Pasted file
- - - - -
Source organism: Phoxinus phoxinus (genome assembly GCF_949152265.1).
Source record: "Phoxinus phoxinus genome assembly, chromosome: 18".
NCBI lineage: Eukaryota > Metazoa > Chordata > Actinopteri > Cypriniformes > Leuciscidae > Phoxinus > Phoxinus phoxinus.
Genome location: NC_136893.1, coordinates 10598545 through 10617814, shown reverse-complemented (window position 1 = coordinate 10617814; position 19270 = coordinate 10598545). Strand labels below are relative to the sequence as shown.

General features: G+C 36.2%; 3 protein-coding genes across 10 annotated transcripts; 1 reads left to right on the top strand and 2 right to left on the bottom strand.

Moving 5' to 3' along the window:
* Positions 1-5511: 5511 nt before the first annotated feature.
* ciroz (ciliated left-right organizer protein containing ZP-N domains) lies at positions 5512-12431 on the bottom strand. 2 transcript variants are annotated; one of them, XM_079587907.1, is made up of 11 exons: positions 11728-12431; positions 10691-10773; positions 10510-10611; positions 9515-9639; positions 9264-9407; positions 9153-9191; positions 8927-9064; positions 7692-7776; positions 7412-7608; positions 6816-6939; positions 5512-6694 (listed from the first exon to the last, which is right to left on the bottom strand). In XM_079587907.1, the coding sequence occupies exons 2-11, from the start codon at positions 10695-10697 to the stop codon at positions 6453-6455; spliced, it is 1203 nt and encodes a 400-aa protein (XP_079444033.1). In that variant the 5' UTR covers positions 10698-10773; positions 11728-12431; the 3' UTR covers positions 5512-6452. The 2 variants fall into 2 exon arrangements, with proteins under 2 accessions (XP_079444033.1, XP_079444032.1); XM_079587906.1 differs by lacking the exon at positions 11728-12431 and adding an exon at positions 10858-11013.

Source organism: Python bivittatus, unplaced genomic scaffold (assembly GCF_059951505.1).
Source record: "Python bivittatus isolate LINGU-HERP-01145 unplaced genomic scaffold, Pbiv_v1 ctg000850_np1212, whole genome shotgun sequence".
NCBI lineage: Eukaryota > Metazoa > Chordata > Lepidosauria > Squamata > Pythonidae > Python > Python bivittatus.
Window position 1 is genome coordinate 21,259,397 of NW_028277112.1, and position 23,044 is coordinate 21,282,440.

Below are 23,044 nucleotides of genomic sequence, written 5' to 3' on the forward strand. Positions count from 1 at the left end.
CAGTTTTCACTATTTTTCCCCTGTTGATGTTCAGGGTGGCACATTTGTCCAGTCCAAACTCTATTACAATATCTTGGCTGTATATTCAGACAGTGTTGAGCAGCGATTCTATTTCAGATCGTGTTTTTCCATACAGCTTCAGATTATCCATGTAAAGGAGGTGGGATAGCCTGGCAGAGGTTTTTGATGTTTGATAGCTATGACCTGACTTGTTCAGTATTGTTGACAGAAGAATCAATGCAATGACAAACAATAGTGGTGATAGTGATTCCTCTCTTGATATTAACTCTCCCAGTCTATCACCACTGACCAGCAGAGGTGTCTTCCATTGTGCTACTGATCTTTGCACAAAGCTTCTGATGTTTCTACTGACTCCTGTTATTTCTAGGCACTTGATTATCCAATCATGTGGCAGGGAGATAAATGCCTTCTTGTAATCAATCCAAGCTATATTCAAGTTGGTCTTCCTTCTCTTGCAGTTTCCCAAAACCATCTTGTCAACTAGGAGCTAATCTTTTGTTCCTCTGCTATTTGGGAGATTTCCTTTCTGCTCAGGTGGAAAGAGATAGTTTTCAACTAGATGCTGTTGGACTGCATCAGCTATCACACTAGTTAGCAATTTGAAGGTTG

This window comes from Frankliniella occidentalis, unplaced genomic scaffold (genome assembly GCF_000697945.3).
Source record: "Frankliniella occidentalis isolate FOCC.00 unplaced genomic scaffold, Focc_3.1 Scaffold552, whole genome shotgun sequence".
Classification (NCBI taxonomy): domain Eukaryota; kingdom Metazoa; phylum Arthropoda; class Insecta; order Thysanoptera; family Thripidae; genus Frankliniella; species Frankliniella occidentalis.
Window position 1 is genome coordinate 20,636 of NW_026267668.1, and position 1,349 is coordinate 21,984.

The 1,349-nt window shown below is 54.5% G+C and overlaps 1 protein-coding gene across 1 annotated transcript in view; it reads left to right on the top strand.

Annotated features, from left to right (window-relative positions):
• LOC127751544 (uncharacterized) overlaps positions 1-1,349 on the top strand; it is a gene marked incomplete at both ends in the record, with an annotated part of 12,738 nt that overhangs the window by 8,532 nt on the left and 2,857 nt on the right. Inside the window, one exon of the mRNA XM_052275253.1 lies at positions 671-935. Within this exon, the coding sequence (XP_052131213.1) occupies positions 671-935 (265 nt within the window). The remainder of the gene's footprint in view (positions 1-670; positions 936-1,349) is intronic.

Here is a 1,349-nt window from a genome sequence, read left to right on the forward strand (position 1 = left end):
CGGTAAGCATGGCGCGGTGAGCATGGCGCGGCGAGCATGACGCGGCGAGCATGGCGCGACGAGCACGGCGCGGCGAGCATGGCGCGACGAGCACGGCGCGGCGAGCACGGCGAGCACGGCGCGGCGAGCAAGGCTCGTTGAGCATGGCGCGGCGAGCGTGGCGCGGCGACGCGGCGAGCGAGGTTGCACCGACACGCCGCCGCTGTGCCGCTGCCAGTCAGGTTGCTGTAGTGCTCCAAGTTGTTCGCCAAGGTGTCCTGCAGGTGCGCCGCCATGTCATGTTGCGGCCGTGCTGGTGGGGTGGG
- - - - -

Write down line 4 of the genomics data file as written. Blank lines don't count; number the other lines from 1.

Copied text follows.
Genome location: NC_136893.1, coordinates 10598545 through 10617814, shown reverse-complemented (window position 1 = coordinate 10617814; position 19270 = coordinate 10598545). Strand labels below are relative to the sequence as shown.